Gwen adds: The Irish potato famine is also an example of a reality about famines that we rarely discuss. In most famines there is food available in the country, but the government or local elites do not believe that those who are starving have any claim to that food. In the years of the Irish potato famine, British landowners continued to export wheat out of Ireland. The wheat crop wasn’t affected by the potato blight. But wheat was a commercial crop the British grew for profit. Potatoes were for Irish peasants to eat. We might think it would be obvious that when people are starving you’d make other food sources available to them, but that’s not what happened. In the social hierarchy of the time, many British elites didn’t believe that starving Irish people had a claim to their cash crop, and so they continued to ship wheat out of the country to other nations even while millions were dying or emigrating. Similarly, in the Ethiopian famines of the 1980s, the country wasn’t devoid of food; it’s just that poor rural people weren’t seen as having a right to food, and so available food was not redistributed to them. Many people in the country ate just fine while their fellow citizens starved.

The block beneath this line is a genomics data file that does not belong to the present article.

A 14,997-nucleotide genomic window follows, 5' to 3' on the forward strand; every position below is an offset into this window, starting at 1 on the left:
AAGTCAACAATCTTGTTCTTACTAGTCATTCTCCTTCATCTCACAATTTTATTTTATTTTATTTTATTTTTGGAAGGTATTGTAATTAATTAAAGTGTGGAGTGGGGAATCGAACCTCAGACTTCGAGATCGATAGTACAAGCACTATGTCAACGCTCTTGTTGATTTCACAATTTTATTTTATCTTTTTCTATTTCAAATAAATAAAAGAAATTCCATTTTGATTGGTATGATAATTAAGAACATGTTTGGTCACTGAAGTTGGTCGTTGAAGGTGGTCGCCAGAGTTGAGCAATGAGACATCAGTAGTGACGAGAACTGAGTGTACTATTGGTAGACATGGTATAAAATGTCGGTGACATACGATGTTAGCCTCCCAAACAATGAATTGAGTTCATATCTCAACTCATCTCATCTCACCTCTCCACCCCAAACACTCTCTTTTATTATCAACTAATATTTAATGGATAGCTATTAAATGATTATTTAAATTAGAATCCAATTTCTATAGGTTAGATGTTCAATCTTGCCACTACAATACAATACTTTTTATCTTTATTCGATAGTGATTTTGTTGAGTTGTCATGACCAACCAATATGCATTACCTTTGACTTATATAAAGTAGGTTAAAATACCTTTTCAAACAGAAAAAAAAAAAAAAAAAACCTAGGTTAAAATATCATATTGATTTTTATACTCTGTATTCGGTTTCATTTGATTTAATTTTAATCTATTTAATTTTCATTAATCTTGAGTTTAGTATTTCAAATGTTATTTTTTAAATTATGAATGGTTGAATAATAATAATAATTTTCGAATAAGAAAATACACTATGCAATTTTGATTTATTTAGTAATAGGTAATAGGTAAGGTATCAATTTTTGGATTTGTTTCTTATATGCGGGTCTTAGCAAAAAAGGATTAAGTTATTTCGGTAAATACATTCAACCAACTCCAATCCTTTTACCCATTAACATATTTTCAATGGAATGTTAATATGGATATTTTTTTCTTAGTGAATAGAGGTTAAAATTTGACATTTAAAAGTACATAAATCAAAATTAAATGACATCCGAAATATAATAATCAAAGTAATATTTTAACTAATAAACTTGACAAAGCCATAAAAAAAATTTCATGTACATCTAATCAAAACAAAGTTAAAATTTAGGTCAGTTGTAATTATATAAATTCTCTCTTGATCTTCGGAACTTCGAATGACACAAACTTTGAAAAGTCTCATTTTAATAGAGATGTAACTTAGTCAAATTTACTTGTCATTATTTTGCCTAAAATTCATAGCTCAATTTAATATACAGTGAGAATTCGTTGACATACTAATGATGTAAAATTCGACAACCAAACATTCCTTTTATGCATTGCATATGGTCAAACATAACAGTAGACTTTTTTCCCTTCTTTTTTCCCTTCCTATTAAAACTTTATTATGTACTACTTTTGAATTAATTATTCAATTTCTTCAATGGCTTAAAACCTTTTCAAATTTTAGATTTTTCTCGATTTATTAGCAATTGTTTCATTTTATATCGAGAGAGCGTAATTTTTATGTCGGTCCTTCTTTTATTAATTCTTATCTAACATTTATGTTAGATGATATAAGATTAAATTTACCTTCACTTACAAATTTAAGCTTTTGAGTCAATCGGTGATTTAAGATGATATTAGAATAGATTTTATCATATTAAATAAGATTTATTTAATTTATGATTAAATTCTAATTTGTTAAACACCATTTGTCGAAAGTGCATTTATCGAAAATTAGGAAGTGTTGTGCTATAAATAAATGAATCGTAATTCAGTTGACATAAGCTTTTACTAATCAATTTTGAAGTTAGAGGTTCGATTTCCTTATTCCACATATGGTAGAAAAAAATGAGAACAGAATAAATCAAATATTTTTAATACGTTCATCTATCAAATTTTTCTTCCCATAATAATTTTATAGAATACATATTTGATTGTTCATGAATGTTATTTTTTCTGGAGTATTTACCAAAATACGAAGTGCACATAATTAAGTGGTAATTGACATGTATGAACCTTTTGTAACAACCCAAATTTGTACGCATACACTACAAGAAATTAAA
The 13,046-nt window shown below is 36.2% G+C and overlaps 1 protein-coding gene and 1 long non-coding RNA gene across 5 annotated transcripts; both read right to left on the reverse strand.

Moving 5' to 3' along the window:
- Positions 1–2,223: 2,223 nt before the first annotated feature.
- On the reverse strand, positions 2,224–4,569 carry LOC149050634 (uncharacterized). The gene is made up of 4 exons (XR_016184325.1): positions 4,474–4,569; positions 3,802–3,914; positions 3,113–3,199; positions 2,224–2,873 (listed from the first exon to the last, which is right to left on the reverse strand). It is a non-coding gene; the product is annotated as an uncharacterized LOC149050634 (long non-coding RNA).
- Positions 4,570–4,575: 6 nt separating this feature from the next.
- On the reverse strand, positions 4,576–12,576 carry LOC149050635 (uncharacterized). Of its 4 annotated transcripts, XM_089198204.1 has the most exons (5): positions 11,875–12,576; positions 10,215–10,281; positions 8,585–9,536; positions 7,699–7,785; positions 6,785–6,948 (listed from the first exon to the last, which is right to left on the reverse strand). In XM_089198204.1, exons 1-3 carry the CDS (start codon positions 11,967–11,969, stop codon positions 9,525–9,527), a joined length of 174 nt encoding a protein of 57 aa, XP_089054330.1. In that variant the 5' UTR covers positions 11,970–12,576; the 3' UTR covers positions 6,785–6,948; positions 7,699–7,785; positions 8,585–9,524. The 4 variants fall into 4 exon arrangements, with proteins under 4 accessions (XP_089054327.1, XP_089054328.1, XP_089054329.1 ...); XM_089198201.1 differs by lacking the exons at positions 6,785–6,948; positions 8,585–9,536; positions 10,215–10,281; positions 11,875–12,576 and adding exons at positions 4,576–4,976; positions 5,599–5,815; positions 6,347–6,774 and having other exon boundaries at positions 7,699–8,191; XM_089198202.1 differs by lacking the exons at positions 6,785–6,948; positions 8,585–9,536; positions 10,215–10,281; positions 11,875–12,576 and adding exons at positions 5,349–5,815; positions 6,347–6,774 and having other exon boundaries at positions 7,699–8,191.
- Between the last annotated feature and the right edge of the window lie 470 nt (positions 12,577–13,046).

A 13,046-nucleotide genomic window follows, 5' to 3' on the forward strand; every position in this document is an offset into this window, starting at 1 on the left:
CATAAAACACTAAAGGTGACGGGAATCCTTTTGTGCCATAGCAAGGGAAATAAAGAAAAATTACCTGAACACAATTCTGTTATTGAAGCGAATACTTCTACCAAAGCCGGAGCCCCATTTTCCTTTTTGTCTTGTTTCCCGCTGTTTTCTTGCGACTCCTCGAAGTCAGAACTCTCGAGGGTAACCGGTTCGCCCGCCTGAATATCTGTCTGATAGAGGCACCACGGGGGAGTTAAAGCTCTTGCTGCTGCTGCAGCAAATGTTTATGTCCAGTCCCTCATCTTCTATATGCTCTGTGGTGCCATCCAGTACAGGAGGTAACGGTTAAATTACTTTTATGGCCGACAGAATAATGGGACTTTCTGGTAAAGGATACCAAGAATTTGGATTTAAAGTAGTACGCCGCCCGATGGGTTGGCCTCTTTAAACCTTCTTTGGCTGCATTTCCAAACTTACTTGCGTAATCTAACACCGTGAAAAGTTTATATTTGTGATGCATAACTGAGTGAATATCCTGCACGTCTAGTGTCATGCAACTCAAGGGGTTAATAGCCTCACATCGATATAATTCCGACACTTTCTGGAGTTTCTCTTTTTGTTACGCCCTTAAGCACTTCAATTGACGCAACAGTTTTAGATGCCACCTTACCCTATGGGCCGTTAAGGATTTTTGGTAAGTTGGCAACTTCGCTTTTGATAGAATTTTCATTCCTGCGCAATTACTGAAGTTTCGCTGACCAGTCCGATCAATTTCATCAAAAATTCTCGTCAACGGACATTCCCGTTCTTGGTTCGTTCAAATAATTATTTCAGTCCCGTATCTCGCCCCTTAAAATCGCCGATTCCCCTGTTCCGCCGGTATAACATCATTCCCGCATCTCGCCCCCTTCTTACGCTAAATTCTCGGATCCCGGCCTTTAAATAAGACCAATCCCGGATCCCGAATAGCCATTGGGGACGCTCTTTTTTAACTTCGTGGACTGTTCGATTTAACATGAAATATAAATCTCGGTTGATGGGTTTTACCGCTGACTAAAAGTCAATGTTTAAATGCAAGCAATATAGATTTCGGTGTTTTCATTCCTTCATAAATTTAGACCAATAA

So famine is often as much about politics and social hierarchies as it is about biology.

Francisco sent in the Jan. 7th cover of The Statement, the magazine of the Daily Michigan (found here).  It features three apples: one carries male markers (giant mustache), one female markers (eyelashes, make-up, and big red lips), and the third, labeled with a question mark, carries markers for both sexes, sort of askew, and is partially missing.